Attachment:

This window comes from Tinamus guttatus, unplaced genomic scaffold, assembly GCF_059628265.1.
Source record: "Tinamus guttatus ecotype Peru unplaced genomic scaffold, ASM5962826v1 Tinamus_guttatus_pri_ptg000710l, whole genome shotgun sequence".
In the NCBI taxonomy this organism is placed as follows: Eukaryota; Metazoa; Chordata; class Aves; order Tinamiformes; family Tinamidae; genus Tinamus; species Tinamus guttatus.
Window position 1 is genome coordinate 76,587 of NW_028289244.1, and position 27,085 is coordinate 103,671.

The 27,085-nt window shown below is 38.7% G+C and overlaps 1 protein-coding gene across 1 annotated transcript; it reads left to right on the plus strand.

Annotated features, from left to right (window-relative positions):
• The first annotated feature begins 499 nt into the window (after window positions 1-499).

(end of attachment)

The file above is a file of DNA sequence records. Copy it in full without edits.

This window comes from Tinamus guttatus, unplaced genomic scaffold, assembly GCF_059628265.1.
Source record: "Tinamus guttatus ecotype Peru unplaced genomic scaffold, ASM5962826v1 Tinamus_guttatus_pri_ptg000710l, whole genome shotgun sequence".
In the NCBI taxonomy this organism is placed as follows: Eukaryota; Metazoa; Chordata; class Aves; order Tinamiformes; family Tinamidae; genus Tinamus; species Tinamus guttatus.
Window position 1 is genome coordinate 76,587 of NW_028289244.1, and position 27,085 is coordinate 103,671.

The 27,085-nt window shown below is 38.7% G+C and overlaps 1 protein-coding gene across 1 annotated transcript; it reads left to right on the plus strand.

Annotated features, from left to right (window-relative positions):
• The first annotated feature begins 499 nt into the window (after window positions 1-499).